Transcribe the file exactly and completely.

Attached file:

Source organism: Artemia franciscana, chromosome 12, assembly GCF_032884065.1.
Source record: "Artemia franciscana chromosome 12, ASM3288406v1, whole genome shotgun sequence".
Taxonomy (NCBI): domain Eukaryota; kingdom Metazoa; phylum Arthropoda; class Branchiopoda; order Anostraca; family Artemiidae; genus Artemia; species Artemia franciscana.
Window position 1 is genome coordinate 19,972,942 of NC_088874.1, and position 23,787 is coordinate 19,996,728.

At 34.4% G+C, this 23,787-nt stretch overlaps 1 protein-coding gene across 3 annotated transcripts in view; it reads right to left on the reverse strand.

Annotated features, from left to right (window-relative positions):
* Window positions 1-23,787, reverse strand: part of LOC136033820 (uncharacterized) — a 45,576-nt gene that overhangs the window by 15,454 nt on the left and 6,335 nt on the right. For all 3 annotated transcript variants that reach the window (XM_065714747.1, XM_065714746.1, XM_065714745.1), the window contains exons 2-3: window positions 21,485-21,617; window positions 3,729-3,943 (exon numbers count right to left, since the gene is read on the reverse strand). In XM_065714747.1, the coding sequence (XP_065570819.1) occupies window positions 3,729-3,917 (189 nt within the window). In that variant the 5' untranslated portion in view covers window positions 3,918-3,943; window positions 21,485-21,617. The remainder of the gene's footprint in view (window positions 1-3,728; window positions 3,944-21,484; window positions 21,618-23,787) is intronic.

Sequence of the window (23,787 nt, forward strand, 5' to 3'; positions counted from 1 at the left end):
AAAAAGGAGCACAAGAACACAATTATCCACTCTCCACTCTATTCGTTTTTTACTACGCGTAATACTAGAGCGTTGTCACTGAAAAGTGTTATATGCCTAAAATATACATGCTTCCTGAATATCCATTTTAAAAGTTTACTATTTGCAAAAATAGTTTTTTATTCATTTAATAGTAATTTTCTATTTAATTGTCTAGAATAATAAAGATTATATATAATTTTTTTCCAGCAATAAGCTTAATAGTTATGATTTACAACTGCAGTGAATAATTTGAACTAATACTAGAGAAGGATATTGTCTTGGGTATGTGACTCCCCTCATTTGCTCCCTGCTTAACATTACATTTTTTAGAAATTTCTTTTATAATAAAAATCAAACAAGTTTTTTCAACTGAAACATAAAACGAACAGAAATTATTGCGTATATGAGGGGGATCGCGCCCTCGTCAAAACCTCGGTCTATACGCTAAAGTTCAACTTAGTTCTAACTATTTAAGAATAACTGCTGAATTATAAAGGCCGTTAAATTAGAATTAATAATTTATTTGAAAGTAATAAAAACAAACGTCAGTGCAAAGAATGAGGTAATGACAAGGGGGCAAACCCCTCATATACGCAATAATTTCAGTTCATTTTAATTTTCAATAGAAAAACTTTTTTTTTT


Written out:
Source organism: Artemia franciscana, chromosome 12, assembly GCF_032884065.1.
Source record: "Artemia franciscana chromosome 12, ASM3288406v1, whole genome shotgun sequence".
Taxonomy (NCBI): domain Eukaryota; kingdom Metazoa; phylum Arthropoda; class Branchiopoda; order Anostraca; family Artemiidae; genus Artemia; species Artemia franciscana.
Window position 1 is genome coordinate 19,972,942 of NC_088874.1, and position 23,787 is coordinate 19,996,728.

At 34.4% G+C, this 23,787-nt stretch overlaps 1 protein-coding gene across 3 annotated transcripts in view; it reads right to left on the reverse strand.

Annotated features, from left to right (window-relative positions):
* Window positions 1-23,787, reverse strand: part of LOC136033820 (uncharacterized) — a 45,576-nt gene that overhangs the window by 15,454 nt on the left and 6,335 nt on the right. For all 3 annotated transcript variants that reach the window (XM_065714747.1, XM_065714746.1, XM_065714745.1), the window contains exons 2-3: window positions 21,485-21,617; window positions 3,729-3,943 (exon numbers count right to left, since the gene is read on the reverse strand). In XM_065714747.1, the coding sequence (XP_065570819.1) occupies window positions 3,729-3,917 (189 nt within the window). In that variant the 5' untranslated portion in view covers window positions 3,918-3,943; window positions 21,485-21,617. The remainder of the gene's footprint in view (window positions 1-3,728; window positions 3,944-21,484; window positions 21,618-23,787) is intronic.

Sequence of the window (23,787 nt, forward strand, 5' to 3'; positions counted from 1 at the left end):
AAAAAGGAGCACAAGAACACAATTATCCACTCTCCACTCTATTCGTTTTTTACTACGCGTAATACTAGAGCGTTGTCACTGAAAAGTGTTATATGCCTAAAATATACATGCTTCCTGAATATCCATTTTAAAAGTTTACTATTTGCAAAAATAGTTTTTTATTCATTTAATAGTAATTTTCTATTTAATTGTCTAGAATAATAAAGATTATATATAATTTTTTTCCAGCAATAAGCTTAATAGTTATGATTTACAACTGCAGTGAATAATTTGAACTAATACTAGAGAAGGATATTGTCTTGGGTATGTGACTCCCCTCATTTGCTCCCTGCTTAACATTACATTTTTTAGAAATTTCTTTTATAATAAAAATCAAACAAGTTTTTTCAACTGAAACATAAAACGAACAGAAATTATTGCGTATATGAGGGGGATCGCGCCCTCGTCAAAACCTCGGTCTATACGCTAAAGTTCAACTTAGTTCTAACTATTTAAGAATAACTGCTGAATTATAAAGGCCGTTAAATTAGAATTAATAATTTATTTGAAAGTAATAAAAACAAACGTCAGTGCAAAGAATGAGGTAATGACAAGGGGGCAAACCCCTCATATACGCAATAATTTCAGTTCATTTTAATTTTCAATAGAAAAACTTTTTTTTTT